Here’s the deal. Great pizza, at its absolute core, is based on just two things: the crust and the sauce. To offer a pizza like The Marinara — which is simply crust topped with red sauce, garlic, oregano, and olive oil — is to be confident in your pizza. And Ann Kim should be confident, even cocky. This is our favorite pie at Young Joni because of its simple perfection. Kim’s crust is structurally sound all the way through yet still incredibly thin (unlike the soupy Punch Pizza crusts), with a consistently good char from the oven and a light crisp texture that gives way to a sublime, glutinous chew and stretch. The red sauce is ladled in a uniform layer in just the right amount, and its flavor is a lyrical poem that honors the tomato. Confited garlic dots the pie, along with splashes of fruity olive oil of the highest quality. In short, this humble pie sings the song of pizza so truly you almost cry, and it has no cheese on it. Drop the mic, Ann!

Desserts are only two, and both capture Young Joni’s vibe smartly. The Church Basement Bar Plate ($7) is fun as hell and perfectly sharable. Three excellent versions of classic Minnesota-Lutheran-style bars adorn a rectangular plate, along with a miniature glass bottle of milk with a candy-striped straw emerging. It’d be gimmicky if the bars — a brownie, a lemon bar, and a peanut butter bar — weren’t so excellent. Even better, and cheaper, is the house-made soft serve. We opted for a pistachio-vanilla swirl topped with olive oil and sea salt, and couldn’t have imagined a much better way to close the meal.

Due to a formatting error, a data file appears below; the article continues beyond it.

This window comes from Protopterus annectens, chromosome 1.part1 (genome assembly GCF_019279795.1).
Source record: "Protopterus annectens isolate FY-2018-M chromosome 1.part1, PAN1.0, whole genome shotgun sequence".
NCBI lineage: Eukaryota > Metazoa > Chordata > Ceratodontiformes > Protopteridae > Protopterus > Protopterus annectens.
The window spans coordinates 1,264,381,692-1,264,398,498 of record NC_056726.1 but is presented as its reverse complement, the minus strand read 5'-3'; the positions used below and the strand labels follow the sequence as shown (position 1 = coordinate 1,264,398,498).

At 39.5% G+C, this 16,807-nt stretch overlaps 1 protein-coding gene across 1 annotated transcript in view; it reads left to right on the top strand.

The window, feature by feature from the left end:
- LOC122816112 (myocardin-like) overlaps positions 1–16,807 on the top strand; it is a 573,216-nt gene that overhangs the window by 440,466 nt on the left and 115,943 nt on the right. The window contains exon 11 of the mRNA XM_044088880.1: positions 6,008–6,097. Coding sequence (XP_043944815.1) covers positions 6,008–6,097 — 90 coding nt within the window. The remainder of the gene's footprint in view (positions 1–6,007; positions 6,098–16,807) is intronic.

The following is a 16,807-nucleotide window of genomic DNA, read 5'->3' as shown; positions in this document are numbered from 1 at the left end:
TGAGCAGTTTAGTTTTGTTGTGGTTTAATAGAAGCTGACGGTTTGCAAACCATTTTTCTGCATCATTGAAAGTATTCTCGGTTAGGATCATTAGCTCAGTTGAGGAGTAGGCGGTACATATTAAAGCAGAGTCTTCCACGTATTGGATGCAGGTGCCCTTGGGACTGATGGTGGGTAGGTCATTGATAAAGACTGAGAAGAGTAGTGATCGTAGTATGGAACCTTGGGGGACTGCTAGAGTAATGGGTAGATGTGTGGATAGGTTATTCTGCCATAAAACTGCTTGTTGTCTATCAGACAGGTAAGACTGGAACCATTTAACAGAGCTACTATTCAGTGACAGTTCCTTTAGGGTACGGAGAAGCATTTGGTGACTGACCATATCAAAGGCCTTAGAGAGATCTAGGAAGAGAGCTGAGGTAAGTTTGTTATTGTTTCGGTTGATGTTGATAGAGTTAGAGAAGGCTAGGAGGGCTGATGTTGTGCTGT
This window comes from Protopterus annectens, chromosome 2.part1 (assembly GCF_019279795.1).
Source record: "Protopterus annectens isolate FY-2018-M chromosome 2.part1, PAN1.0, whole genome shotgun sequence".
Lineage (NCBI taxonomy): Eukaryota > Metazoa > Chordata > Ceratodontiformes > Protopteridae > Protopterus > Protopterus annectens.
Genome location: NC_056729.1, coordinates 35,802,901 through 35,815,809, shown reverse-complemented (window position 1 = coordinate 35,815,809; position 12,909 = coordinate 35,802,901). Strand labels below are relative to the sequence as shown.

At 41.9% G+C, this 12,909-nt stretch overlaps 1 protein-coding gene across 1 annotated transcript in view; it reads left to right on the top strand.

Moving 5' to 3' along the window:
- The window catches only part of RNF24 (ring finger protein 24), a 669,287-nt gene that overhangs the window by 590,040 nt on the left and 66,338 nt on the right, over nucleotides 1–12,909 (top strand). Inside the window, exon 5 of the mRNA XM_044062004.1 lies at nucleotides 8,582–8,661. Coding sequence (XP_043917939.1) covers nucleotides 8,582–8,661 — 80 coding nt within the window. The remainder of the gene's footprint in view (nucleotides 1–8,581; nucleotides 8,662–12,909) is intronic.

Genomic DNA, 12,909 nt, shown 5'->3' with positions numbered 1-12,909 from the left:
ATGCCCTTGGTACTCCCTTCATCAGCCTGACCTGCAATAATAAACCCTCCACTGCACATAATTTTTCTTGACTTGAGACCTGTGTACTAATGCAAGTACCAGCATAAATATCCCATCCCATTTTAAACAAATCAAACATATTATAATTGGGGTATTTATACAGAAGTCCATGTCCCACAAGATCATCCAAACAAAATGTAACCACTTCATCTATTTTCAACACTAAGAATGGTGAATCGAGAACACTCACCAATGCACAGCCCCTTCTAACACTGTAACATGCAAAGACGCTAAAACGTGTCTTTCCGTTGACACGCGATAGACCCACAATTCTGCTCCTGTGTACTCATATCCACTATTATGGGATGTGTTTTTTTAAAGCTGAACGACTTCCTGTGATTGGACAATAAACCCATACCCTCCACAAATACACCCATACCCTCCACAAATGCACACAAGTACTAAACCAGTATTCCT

Altogether, we were struck by how smooth and consistent our experience was during three visits within two weeks of Young Joni’s opening. It’s rare that a brand-new restaurant feels like its sitting comfortably in third gear, right off the starting line. The service is just the right blend of casual, attentive and knowledgeable, and the food arrived quickly. Young Joni somehow feels lived-in and well-loved, which speaks to the thoughtful design of the space: just like the food, it’s deceptively sophisticated, carefully considered, and an all-around pleasure to spend time with. Northeast Minneapolis neighbors have a new crown jewel, and everyone else has a worthy new destination. Go to Young Joni and be happy.

Young Joni
Stylish temple of Neapolitan-style pizza and wood-fired, Asian-tinged dishes in Northeast Minneapolis
Rating: ★★★★ Superb

165 13th Ave NE
Minneapolis, MN 55413
612.345.5719
HOURS:

Closed Monday
Tues-Thu 4 p.m.-11 p.m.
Fri 4 p.m.-midnight
Sat noon-midnight
Sun noon-10 p.m.
OWNERS / CHEF: Ann Kim and Conrad Leifur
BAR: Full
RESERVATIONS / RECOMMENDED: Yes / Yes
ENTREE RANGE: $8-$17.50
NOISE LEVEL: You can talk without yelling, but still clearly hear the music
PARKING: Street parking nearby
VEGETARIAN / VEGAN: Yes / Yes

Facebook Comments

comments

About the Author

One Comment

Trackbacks for this post

  1. […] For one thing, it features a grain called Job’s Tears (along with farro). When I first read Heavy Table’s review I thought that the author made up the phrase “Job’s Tears” to capture the […]

Leave a Comment

Your email address will not be published. Required fields are marked *

*